Philes and Phobes

We owe a great deal to Greece, and I’m not referring to moussaka, delicious though it is, or even to concepts of democratic governance, momentous though they are. I have something more fundamental in mind, for insofar as language underpins human society, the linguistic impact of Greek on English is far-reaching. The Greek alphabet influenced the Latin alphabet, which many countries use today, and thousands of English words in both general and specialized circulation derive from Greek, including “alphabet,” which, fittingly, embodies the first two letters of the Greek alphabet: “alpha” and “beta.”

Xenophon Zolotas, a onetime prime minister of Greece, famously addressed the International Bank for Reconstruction and Development primarily in words bequeathed to us by Greece. As he humorously noted, “I always wished to address this Assembly in Greek, but realized that it would have been indeed “Greek” to all present in this room. I found out, however, that I could make my address in Greek which would still be English to everybody.”

The result? Sentences like these: “We have the dynamism to program therapeutic practices as a prophylaxis from chaos and catastrophe. In parallel, a Panethnic unhypocritical economic synergy and harmonization in a democratic climate is basic. I apologize for my eccentric monologue.”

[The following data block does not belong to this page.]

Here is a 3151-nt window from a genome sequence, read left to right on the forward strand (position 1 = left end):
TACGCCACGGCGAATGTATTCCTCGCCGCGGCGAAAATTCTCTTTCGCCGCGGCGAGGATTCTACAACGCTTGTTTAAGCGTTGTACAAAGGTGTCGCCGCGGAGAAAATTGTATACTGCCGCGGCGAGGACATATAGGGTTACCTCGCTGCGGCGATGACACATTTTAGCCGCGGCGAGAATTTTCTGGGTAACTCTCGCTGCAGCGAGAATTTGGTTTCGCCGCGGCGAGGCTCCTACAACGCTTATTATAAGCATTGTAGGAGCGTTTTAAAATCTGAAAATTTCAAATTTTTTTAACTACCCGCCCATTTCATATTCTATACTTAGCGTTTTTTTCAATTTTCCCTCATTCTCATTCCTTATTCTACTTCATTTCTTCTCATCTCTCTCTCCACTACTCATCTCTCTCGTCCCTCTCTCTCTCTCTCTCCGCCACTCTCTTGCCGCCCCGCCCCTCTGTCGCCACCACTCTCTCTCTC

Among Greece’s most plentiful lexical bequests are the suffixes “phile,” derived from “philos” (loving), and “phobe,” derived from “phobos” (fearing). Human emotions don’t come in a more basic form than these.

We can, of course, declare our fondness for or our aversion to something in other ways: “I adore technology” or “I’m afraid of heights,” but Greek gives us an alternative, as in “OIT is filled with technophiles” or “The Roof Shop is not a place for acrophobes.” Interestingly, both “techno” and “acro” are part of English’s Greek inheritance, and many other words ending with “phile” and “phobe” have prefixes derived from Greek. Here are just a few.

Bibliophile: one who loves books

Heliophile: one who loves the sun

Ailurophile: one who loves cats

Xenophobe: one who fears what is foreign

Agoraphobe: one who fears open or public spaces

Arachnophobe: one who fears spiders

English being English, any subject can be paired with “phile” and “phobe” without recourse to a Greek prefix. We could say, for example, that “To be a Francophile doesn’t mean one has to be a Germanophobe.” Or, to use two terms that are not in the Oxford English Dictionary, we could say, “They were staunch Obamaphiles in 2008 and 2012” or “I’m an exercisephobe . . . and proud of it!”

So, when you next think of Greece, dwell not only on the Parthenon and Aristotle but also on its gift of words. It may even be enough to make you a Hellenophile!